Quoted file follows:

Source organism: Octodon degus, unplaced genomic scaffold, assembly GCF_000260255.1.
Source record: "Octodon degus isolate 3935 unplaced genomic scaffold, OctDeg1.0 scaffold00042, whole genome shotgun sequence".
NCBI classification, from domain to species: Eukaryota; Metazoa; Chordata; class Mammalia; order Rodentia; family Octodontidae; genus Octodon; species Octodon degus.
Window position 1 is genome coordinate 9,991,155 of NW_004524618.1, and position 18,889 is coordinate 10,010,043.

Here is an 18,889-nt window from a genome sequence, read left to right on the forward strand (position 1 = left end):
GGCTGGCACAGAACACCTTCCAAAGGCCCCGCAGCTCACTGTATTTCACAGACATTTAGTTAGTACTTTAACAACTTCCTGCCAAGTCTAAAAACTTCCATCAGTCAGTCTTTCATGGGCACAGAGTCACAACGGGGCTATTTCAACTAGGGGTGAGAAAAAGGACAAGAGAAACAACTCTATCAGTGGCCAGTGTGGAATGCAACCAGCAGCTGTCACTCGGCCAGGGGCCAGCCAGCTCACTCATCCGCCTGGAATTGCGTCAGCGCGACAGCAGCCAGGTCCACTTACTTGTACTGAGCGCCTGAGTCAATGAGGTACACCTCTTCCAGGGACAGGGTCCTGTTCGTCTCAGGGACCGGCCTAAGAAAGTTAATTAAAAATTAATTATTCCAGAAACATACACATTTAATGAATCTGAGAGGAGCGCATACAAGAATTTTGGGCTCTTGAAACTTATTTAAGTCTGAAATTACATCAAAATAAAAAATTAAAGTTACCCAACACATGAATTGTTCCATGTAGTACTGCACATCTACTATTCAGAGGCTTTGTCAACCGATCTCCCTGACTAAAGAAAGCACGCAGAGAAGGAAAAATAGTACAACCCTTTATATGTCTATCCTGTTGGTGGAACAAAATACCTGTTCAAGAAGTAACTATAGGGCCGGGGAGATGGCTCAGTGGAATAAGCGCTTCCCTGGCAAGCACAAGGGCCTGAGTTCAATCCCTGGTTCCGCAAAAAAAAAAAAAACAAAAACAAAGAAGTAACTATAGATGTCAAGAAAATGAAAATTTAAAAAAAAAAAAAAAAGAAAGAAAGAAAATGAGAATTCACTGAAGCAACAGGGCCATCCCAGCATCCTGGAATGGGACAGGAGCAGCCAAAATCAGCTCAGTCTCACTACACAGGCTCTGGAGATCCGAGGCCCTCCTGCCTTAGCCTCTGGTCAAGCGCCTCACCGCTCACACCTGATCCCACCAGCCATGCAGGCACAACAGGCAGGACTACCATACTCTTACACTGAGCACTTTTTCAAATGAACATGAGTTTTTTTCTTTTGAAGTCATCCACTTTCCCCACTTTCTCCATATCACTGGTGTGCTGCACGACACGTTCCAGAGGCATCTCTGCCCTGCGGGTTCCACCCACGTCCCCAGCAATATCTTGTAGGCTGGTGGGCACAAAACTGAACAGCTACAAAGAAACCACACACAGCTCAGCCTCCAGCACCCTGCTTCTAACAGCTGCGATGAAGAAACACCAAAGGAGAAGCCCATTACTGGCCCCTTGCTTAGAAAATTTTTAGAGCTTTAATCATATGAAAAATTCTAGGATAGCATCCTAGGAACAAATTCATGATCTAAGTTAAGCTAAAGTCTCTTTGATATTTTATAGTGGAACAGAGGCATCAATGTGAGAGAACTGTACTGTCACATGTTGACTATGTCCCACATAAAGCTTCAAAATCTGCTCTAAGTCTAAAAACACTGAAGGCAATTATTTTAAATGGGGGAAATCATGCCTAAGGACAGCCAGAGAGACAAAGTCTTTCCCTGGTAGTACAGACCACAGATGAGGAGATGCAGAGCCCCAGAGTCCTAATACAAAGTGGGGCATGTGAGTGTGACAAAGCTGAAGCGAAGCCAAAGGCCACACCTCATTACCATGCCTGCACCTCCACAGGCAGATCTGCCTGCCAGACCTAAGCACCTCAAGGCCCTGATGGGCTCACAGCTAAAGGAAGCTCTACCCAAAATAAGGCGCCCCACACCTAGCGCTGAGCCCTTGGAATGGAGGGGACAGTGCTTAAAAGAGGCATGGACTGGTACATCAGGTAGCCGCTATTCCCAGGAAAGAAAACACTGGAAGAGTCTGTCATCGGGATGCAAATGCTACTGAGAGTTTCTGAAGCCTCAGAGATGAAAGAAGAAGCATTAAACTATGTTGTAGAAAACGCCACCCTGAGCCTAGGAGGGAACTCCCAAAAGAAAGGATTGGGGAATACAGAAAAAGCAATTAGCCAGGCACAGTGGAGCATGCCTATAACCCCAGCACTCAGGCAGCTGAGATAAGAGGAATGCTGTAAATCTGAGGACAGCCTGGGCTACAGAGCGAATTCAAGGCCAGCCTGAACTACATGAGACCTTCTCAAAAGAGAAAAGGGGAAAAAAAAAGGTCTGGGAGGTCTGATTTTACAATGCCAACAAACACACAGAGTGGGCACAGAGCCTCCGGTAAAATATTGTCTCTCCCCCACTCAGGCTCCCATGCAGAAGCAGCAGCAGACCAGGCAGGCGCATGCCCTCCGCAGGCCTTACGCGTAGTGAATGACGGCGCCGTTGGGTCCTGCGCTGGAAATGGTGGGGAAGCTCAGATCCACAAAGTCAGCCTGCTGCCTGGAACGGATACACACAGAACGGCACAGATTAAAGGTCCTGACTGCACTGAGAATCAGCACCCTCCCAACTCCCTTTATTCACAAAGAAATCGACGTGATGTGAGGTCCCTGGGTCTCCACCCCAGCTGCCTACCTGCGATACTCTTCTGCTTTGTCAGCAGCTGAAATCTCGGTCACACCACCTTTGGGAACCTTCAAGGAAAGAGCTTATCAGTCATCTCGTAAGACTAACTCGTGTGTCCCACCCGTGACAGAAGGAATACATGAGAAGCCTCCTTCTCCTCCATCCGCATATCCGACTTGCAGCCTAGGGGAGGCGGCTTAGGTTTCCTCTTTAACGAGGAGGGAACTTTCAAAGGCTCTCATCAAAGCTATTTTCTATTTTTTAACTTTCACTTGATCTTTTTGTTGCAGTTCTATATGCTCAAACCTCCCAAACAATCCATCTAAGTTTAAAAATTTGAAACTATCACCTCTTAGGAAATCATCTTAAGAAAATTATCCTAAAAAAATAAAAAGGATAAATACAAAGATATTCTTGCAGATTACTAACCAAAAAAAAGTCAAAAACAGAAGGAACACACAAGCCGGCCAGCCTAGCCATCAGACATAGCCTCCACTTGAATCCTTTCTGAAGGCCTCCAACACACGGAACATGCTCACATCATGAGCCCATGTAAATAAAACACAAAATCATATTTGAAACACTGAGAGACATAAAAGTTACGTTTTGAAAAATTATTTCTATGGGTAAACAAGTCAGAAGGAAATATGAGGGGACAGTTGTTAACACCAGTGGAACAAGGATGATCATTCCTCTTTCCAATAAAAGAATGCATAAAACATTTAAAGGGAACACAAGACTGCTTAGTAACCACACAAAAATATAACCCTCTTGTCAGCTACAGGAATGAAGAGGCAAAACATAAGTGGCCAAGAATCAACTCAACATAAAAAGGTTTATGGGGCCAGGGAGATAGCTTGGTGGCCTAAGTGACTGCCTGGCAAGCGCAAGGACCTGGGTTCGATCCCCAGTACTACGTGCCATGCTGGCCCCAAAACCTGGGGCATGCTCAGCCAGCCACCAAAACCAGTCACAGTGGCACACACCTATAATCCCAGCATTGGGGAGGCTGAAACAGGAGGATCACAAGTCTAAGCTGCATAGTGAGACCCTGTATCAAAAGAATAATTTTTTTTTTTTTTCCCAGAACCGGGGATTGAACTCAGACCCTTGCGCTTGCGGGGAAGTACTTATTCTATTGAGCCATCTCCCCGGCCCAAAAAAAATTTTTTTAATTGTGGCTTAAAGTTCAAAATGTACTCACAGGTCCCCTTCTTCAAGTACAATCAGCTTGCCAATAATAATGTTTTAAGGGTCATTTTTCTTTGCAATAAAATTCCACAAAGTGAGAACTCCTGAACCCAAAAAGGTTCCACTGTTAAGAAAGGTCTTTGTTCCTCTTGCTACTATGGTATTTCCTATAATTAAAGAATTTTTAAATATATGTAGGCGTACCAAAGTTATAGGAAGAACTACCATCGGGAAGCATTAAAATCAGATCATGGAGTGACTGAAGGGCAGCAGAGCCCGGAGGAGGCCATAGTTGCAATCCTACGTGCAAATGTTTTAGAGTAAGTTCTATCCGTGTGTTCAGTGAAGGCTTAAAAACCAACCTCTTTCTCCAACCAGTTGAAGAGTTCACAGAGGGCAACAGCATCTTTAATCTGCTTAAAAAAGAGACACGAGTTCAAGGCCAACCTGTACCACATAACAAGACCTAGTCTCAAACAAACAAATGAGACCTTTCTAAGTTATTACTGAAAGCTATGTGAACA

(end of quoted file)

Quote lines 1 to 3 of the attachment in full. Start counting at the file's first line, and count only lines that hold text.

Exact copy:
Source organism: Octodon degus, unplaced genomic scaffold, assembly GCF_000260255.1.
Source record: "Octodon degus isolate 3935 unplaced genomic scaffold, OctDeg1.0 scaffold00042, whole genome shotgun sequence".
NCBI classification, from domain to species: Eukaryota; Metazoa; Chordata; class Mammalia; order Rodentia; family Octodontidae; genus Octodon; species Octodon degus.